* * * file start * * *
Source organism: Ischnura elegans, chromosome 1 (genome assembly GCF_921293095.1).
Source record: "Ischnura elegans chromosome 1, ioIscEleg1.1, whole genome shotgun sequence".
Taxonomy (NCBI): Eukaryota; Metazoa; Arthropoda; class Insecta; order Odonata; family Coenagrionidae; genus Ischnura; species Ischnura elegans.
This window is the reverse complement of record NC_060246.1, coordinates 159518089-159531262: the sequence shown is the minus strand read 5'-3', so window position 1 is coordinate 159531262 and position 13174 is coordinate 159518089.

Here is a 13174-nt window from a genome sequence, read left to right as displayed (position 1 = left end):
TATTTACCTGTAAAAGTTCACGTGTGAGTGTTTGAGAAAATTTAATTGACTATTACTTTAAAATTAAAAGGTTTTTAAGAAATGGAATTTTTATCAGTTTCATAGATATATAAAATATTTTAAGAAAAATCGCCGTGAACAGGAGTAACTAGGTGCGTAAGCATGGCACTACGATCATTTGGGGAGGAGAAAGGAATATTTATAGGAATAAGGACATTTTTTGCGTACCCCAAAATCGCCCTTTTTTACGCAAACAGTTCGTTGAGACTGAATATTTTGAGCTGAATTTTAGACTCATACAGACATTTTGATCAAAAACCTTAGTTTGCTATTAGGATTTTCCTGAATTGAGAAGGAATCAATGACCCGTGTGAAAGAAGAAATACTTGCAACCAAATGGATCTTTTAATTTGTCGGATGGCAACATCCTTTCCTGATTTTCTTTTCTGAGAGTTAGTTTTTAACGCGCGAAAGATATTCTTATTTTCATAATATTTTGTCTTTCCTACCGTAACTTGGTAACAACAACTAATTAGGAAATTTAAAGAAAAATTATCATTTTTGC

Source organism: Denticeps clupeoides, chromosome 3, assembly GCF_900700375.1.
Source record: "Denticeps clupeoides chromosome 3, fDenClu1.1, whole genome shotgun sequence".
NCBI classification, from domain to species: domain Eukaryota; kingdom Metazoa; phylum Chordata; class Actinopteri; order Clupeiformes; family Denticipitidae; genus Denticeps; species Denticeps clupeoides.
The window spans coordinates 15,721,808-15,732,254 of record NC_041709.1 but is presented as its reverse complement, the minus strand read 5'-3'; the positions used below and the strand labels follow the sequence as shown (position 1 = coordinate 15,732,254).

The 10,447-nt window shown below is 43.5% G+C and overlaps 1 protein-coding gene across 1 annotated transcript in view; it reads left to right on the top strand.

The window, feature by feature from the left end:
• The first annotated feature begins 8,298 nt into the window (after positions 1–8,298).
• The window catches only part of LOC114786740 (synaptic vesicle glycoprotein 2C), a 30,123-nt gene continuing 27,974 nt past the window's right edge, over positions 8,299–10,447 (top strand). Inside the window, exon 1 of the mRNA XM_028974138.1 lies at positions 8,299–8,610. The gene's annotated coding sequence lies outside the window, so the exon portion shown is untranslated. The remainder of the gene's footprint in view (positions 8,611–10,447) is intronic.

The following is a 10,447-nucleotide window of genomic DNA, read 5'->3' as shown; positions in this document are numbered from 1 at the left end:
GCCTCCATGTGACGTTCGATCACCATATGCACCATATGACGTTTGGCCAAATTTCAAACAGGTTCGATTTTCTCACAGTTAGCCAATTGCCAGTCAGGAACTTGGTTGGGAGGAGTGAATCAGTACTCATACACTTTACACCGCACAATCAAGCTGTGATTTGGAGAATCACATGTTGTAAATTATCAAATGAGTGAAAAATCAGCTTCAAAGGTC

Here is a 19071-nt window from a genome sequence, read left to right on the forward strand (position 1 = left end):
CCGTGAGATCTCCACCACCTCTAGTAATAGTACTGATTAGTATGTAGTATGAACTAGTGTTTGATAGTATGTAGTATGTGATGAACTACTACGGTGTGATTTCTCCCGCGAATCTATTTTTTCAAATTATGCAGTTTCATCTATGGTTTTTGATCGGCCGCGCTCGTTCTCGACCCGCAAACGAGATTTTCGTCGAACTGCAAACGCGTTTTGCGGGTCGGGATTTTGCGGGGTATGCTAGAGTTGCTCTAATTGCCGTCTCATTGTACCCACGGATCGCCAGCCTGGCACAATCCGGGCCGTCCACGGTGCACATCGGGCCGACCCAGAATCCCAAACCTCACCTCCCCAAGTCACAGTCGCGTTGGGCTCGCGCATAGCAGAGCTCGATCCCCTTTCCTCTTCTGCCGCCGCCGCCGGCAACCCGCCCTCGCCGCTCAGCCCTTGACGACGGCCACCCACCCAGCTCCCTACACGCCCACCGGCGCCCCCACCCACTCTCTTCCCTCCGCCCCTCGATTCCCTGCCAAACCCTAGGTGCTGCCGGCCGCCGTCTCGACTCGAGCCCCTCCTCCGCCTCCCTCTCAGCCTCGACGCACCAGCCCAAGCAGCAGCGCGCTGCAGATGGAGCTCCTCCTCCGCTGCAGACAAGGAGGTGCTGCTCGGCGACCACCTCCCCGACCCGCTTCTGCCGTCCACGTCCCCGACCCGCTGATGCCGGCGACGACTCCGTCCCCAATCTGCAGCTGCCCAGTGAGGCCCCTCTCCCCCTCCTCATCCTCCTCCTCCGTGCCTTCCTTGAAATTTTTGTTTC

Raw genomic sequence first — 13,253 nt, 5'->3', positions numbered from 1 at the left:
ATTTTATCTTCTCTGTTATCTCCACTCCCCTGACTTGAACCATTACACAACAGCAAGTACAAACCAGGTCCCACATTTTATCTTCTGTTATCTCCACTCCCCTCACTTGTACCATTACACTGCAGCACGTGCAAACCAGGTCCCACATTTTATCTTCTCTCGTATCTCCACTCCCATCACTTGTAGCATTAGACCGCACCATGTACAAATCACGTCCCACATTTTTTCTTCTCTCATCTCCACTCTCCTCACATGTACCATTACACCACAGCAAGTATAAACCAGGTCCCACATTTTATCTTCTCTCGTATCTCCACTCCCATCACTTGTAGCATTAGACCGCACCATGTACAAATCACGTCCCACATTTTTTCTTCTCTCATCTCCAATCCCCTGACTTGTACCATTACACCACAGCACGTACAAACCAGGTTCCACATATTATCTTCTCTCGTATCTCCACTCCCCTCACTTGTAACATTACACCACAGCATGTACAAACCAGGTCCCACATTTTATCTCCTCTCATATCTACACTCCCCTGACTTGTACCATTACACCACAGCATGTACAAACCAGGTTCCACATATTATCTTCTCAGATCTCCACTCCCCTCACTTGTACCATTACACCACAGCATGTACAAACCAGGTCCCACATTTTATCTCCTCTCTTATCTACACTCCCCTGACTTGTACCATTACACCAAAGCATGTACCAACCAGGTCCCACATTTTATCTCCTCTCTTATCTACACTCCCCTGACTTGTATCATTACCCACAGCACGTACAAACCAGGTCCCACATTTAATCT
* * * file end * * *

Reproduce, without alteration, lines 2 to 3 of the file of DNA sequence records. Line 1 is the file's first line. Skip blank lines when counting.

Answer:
Source record: "Ischnura elegans chromosome 1, ioIscEleg1.1, whole genome shotgun sequence".
Taxonomy (NCBI): Eukaryota; Metazoa; Arthropoda; class Insecta; order Odonata; family Coenagrionidae; genus Ischnura; species Ischnura elegans.